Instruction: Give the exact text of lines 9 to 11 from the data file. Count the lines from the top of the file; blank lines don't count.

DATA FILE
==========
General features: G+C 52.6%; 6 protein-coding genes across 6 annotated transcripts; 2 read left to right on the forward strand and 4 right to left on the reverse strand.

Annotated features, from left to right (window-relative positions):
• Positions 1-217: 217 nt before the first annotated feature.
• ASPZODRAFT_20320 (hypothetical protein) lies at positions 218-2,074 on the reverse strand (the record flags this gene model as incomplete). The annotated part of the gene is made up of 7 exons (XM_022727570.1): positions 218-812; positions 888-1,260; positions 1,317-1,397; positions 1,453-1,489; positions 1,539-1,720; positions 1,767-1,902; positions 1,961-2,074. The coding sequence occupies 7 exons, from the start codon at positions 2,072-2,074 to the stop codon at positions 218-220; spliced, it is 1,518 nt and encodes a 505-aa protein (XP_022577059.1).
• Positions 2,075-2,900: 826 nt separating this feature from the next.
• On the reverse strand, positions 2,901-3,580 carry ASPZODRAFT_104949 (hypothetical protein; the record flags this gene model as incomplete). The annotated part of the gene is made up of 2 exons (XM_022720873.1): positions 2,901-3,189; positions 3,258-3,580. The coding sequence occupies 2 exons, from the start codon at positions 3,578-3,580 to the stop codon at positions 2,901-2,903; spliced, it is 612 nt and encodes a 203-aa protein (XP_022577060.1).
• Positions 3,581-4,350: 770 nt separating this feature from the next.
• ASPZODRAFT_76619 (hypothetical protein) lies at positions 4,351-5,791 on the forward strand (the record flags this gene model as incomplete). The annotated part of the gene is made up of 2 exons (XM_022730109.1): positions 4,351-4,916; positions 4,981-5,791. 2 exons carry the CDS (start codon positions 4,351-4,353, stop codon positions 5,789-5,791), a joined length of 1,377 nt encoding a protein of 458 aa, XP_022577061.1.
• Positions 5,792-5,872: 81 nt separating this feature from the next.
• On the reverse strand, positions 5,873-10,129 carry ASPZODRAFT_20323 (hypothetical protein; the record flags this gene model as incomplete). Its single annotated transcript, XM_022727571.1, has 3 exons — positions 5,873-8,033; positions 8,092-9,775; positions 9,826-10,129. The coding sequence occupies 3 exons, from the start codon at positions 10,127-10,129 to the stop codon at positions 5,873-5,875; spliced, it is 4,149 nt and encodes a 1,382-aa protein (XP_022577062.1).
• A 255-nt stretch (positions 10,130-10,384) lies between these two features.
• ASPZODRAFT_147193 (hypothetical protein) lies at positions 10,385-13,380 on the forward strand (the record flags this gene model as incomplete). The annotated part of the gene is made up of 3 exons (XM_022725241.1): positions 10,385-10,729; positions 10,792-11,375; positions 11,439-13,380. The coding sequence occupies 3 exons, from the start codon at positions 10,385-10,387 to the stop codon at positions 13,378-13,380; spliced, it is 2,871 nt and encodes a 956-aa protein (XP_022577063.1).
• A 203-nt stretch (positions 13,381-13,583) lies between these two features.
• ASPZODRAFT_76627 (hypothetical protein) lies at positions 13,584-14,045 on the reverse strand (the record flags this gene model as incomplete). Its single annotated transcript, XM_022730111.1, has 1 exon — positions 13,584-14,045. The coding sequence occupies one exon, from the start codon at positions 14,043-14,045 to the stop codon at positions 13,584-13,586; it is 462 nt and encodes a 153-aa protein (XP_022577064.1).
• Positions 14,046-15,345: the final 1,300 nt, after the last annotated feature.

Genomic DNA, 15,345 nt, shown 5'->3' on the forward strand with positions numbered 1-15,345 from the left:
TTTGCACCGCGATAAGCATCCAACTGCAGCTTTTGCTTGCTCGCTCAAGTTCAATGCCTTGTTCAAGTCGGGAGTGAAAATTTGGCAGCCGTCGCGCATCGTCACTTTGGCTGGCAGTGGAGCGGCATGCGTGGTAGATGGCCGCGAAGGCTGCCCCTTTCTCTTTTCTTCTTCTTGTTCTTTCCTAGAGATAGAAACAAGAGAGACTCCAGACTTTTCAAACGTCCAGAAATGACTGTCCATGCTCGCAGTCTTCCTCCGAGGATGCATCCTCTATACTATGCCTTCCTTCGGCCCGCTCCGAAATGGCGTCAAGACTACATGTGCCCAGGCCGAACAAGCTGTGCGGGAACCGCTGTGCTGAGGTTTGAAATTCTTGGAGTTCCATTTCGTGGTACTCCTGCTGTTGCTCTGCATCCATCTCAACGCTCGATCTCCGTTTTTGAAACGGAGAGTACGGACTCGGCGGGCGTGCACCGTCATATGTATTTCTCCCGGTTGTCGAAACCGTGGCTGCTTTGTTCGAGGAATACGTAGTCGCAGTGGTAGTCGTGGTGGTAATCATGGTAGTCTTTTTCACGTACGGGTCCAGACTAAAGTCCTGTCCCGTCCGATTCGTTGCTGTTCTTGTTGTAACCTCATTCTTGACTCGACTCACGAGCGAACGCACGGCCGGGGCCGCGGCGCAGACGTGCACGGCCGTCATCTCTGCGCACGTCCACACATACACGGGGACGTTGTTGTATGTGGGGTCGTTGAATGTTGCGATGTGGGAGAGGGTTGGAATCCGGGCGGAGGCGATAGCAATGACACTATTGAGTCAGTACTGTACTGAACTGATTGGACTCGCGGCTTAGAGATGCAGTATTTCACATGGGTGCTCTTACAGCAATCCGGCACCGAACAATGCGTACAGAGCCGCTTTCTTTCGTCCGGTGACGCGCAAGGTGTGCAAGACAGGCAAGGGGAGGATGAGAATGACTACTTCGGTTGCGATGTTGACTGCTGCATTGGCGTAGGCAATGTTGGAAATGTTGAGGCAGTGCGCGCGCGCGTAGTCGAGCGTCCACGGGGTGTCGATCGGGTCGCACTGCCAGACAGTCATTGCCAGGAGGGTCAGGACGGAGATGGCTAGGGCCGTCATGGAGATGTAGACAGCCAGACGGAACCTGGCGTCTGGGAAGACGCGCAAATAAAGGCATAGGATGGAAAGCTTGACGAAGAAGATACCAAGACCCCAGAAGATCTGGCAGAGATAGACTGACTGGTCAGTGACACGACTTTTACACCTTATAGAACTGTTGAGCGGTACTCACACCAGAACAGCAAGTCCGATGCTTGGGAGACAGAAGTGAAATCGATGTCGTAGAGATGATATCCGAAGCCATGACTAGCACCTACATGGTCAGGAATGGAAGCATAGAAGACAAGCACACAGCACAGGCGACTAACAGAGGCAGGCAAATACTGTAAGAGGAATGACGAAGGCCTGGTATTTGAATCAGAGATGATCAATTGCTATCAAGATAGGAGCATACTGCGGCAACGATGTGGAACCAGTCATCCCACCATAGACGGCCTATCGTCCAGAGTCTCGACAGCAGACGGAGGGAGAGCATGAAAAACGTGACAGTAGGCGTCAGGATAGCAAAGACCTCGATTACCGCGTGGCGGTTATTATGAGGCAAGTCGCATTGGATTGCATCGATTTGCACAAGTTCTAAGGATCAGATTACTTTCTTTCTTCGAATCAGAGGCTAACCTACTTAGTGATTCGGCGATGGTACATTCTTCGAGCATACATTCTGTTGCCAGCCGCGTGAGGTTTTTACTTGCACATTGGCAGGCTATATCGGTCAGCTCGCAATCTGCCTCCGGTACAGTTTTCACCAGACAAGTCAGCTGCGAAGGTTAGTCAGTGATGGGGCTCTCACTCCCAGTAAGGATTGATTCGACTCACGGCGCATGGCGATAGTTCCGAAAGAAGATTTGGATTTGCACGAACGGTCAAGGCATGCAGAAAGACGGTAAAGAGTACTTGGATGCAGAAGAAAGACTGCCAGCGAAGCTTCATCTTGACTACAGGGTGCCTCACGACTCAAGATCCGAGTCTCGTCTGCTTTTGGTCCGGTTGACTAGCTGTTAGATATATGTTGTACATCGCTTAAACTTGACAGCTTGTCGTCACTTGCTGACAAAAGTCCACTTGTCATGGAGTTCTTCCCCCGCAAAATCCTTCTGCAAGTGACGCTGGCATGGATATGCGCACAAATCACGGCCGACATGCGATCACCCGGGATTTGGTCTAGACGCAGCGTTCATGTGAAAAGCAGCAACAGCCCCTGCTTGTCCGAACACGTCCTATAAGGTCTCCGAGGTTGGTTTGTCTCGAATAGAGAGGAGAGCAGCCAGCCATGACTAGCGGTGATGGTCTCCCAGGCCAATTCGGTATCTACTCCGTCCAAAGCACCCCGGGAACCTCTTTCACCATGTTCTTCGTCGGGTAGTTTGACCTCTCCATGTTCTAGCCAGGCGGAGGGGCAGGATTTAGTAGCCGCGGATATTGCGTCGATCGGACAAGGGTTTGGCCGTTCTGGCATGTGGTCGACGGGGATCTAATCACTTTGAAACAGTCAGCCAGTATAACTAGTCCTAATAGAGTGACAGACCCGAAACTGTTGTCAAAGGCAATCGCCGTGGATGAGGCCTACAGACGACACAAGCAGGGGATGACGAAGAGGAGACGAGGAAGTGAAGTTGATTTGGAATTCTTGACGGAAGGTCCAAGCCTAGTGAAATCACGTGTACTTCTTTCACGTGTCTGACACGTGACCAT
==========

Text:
• Positions 5,792-5,872: 81 nt separating this feature from the next.
• On the reverse strand, positions 5,873-10,129 carry ASPZODRAFT_20323 (hypothetical protein; the record flags this gene model as incomplete). Its single annotated transcript, XM_022727571.1, has 3 exons — positions 5,873-8,033; positions 8,092-9,775; positions 9,826-10,129. The coding sequence occupies 3 exons, from the start codon at positions 10,127-10,129 to the stop codon at positions 5,873-5,875; spliced, it is 4,149 nt and encodes a 1,382-aa protein (XP_022577062.1).
• A 255-nt stretch (positions 10,130-10,384) lies between these two features.